A NEW Asia-Pacific free trade agreement set to enter into force on 1 January 2022 will create the world’s largest trading bloc by economic size, according to an UNCTAD study published on 15 December.

The Regional Comprehensive Economic Partnership includes 15 East Asian and Pacific nations of different economic sizes and stages of development.

They are Australia, Brunei, Cambodia, China, Indonesia, Japan, Laos, Malaysia, Myanmar, New Zealand, the Philippines, Singapore, South Korea, Thailand and Viet Nam.

The RCEP will become the largest trade agreement in the world as measured by the GDP of its members – almost of one third of the world’s GDP.

By comparison, other major regional trade agreements by share of global GDP are the South American trade bloc Mercosur (2.4%), Africa’s continental free trade area (2.9%), the European Union (17.9%) and the US-Mexico-Canada agreement (28%).

UNCTAD’s analysis shows that the RCEP’s impact on international trade will be significant.

“The economic size of the emerging bloc and its trade dynamism will make it a centre of gravity for global trade,” the report said.

Amid COVID-19, the entry into force of the RCEP can also promote trade resilience. Recent UNCTAD research shows that trade within such agreements has been relatively more resilient against the pandemic-induced global trade downturn.

Eliminating 90% of tariffs within bloc

The agreement encompasses several areas of co-operation, with tariff concessions a central principle. It will eliminate 90% of tariffs within the bloc, and these concessions are key in understanding the initial impacts of the RCEP on trade, both inside and outside the bloc.

Under the RCEP framework, trade liberalisation will be achieved through gradual tariff reductions. While many tariffs will be abolished immediately, others will be reduced gradually during a 20-year period.

The tariffs that remain in force will be mainly limited to specific products in strategic sectors, such as agriculture and the automotive industry, in which many of the RCEP members have opted out from trade liberalization commitments.

Boon for intraregional exports

Trade between the bloc’s 15 economies was already worth about $2.3 trillion in 2019, and UNCTAD’s analysis shows the agreement’s tariff concessions could further boost exports within the newly formed alliance by nearly 2%, or approximately $42 billion.

This would result from trade creation – as lower tariffs would stimulate trade between members by nearly $17 billion – and trade diversion – as lower tariffs within the RCEP would redirect trade valued at nearly $25 billion away from non-members to members.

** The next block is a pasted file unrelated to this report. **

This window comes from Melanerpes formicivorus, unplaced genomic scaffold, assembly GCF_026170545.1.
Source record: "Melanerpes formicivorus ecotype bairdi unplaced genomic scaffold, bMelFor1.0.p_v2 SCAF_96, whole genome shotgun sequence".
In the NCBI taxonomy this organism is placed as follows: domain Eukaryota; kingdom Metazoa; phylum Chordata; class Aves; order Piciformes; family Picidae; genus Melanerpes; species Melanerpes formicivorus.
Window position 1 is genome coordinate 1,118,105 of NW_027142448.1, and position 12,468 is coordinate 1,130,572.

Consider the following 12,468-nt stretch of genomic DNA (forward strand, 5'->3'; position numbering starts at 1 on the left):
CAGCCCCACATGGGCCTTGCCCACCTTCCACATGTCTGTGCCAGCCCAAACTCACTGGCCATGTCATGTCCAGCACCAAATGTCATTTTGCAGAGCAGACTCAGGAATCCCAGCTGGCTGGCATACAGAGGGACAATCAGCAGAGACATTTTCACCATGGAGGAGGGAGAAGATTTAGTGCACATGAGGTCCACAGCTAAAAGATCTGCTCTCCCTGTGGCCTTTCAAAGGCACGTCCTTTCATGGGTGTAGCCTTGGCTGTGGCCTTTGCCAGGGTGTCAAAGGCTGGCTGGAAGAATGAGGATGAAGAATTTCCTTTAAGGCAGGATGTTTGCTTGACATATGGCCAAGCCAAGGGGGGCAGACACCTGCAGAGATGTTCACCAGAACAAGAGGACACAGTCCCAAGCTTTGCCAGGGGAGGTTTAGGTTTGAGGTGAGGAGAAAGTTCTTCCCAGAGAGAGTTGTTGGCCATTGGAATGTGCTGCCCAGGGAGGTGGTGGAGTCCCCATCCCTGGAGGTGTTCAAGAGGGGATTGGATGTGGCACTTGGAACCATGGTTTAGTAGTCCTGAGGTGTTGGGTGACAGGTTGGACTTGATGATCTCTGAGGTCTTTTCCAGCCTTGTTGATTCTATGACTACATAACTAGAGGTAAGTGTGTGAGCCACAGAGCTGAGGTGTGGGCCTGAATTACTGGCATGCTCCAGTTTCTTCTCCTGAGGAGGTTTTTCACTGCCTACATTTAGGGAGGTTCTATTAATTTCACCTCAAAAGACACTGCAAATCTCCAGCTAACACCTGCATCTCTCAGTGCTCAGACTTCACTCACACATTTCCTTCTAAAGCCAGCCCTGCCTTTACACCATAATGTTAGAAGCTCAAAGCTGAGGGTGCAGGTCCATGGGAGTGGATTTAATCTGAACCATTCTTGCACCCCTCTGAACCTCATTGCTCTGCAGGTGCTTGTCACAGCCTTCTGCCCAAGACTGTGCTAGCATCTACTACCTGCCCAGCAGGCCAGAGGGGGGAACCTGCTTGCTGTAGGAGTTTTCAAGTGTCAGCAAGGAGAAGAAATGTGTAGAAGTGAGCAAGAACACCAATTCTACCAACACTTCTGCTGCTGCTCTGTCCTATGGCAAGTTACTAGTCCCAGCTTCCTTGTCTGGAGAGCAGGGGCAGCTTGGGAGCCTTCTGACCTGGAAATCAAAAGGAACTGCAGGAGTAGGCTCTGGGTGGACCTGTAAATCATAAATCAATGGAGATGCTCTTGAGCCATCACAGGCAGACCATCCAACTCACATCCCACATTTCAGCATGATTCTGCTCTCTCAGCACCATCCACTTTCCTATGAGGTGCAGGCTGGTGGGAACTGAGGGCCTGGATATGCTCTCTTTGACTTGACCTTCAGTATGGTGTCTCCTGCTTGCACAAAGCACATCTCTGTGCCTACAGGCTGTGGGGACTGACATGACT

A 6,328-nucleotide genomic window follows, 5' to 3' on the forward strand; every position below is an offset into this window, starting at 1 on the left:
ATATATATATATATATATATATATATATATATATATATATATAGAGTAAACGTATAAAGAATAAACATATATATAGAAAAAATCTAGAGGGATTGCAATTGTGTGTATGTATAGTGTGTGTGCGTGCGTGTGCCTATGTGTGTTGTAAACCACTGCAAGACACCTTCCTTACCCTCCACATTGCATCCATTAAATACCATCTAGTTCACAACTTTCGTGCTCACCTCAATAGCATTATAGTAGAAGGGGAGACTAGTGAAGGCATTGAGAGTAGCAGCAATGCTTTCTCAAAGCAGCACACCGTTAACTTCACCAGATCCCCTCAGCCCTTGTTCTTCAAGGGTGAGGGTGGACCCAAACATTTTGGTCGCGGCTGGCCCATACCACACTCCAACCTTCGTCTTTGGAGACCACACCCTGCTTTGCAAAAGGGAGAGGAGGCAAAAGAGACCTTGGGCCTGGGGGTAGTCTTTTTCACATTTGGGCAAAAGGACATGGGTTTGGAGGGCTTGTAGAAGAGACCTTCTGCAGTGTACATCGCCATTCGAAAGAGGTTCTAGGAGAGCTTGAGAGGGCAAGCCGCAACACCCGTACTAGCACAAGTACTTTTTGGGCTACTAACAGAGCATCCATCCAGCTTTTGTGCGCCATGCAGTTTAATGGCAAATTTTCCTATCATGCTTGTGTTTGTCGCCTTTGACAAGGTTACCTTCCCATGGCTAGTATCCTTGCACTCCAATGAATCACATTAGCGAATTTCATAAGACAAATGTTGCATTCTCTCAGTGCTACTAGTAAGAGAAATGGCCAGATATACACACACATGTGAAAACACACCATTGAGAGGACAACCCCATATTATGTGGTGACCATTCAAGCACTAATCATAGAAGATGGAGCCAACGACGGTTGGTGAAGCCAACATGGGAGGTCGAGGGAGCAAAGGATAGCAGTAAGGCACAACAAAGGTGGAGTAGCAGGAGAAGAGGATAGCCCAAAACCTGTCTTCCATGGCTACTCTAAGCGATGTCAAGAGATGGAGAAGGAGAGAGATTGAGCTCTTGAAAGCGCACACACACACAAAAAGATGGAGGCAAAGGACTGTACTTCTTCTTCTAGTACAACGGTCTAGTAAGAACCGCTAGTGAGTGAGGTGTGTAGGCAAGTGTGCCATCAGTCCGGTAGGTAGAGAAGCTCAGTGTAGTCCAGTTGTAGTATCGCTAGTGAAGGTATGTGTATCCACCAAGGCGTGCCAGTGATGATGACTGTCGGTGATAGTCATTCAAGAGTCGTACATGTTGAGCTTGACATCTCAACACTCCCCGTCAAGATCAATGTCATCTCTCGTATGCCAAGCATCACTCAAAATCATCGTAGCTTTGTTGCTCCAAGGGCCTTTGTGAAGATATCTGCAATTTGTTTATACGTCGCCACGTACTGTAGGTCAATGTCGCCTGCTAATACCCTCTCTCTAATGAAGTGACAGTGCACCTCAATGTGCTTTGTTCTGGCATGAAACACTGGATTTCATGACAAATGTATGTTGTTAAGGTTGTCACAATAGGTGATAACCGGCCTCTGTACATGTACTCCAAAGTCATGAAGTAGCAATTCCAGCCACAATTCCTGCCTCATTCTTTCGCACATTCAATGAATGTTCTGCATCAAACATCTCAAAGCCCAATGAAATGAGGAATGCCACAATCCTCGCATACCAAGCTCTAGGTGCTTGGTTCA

Uneven benefits among members

The report highlights that the RCEP members are expected to benefit to varying extents from the agreement.

Tariff concessions are expected to produce higher trade effects for the largest economies of the bloc, not because of negotiations asymmetries, but largely due to the already low tariffs between many of the other RCEP members.

UNCTAD’s analysis shows Japan would benefit the most from RCEP tariff concessions, largely because of trade diversion effects. The country’s exports are expected to rise by about $20 billion, an increase equivalent to about 5.5% relative to its exports to RCEP members in 2019.

The report also finds substantial positive effects for the exports of most other economies, including Australia, China, South Korea and New Zealand. On the other hand, calculations show RCEP tariff concessions may end up lowering exports for Cambodia, Indonesia, the Philippines and Viet Nam.

This would stem primarily from the negative trade diversion effects, the report says, as some exports of these economies are expected to be diverted to the advantage of other RCEP members because of differences in the magnitude of tariff concessions.

For example, some of the imports of China from Viet Nam will be replaced by imports from Japan because of the stronger tariff liberalization between China and Japan.

But it’s better to be in than out

The report notes, however, that the overall negative effects for some of the RCEP members don’t imply that they would have been better off by remaining outside of the RCEP agreement. Trade diversion effects would have accrued nonetheless.

“Even without considering the other benefits of the RCEP agreement besides tariff concessions, the trade creation effects associated with participation in RCEP softens the negative trade diversion effects,” the report said.

It cites Thailand’s example. There, trade creation effects completely compensate for the negative trade diversion effects.

Overall, the report finds that the entire region will benefit from RCEP’s tariff concessions, with most of these gains resulting from trade diverted away from non-members.

“As the process of integration of RCEP members goes further, these diversion effects could be magnified, a factor that should not be underestimated by non-RCEP members,” the report said.